In this context, we urge UN Member States, UN leadership, and the IAEG-SDGs to include the following three global indicators in the monitoring framework, the first two of which can be monitored by specialized agencies through existing mechanisms at the global level and the last of which can be monitored by national statistical offices at the national level:

• Public, private, and not-for-profit investment in R&D for the health needs that disproportionately affect people living in low- and middle-income countries (LMICs)
• Number of new registered health technologies targeting the health needs that disproportionately affect people living in LMICs
• R&D expenditure as a percentage of GDP [gross domestic product]

In addition, we urge Member States to adopt the following complementary national indicators if appropriate for your circumstances:

• Number of new health technologies registered by the National Regulatory Authority and/or recommended by national guidelines
• National Regulatory Authorities participating in harmonized registration initiatives based on internationally recognized policies and standards; and sharing regulatory policies, legislation, guidelines, and information on registered products
• Number of formal coordination and collaboration initiatives aimed at increasing and facilitating transfer of health-related technology, including between public and private entities
• Number of registered clinical trials that meet international quality and safety standards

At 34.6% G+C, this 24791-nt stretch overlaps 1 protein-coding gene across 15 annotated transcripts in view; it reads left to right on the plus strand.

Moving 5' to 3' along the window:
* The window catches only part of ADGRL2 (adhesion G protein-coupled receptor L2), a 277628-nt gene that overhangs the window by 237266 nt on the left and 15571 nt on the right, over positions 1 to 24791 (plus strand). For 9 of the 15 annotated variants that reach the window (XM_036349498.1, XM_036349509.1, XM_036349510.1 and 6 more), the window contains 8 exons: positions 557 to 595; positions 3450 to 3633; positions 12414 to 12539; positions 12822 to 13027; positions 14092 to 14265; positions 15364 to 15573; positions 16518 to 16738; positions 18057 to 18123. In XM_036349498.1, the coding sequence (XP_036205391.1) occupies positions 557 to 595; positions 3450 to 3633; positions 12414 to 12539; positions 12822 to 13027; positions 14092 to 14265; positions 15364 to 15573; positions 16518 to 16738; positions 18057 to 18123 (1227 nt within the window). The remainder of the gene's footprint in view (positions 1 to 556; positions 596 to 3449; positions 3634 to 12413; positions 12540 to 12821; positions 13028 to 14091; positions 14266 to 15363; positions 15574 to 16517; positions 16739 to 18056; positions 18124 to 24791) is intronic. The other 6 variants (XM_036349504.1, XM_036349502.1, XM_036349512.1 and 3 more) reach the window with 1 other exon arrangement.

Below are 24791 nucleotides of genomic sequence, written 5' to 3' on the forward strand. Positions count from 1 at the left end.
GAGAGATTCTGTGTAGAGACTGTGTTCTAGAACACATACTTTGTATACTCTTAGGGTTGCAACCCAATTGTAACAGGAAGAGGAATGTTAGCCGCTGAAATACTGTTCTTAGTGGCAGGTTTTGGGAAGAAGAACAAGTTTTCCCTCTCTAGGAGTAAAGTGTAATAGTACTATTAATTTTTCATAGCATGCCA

• Number of clinical trial sites that meet international quality and safety standards

As organizations and individuals working to save lives and improve health, we kindly but urgently request your explicit and full support to the addition of indicators to measure progress in global health R&D to the global monitoring framework. We also urge Member States to offer similar support through their representatives to the IAEG-SDGs, in order to formally assess how to measure, finance, and enable the research, development, and delivery of essential new and improved health tools.


ACTION Global Health Advocacy Partnership
AIDS-Fondet (The Danish AIDS Foundation)
American Society for Tropical Medicine and Hygiene
American Thoracic Society
Asociacion Gestion Salud Poblacion
Busokelo Environmental & Community Development (BECOD)
Community Health Evangelism Programme
The Council on Health Research for Development
Drugs for Neglected Diseases initiative
Ethiopian Public Health Institute
Eurasian Coalition on Male Health
Faculty of Public Health Mahidol University
Foundation for Innovative New Diagnostics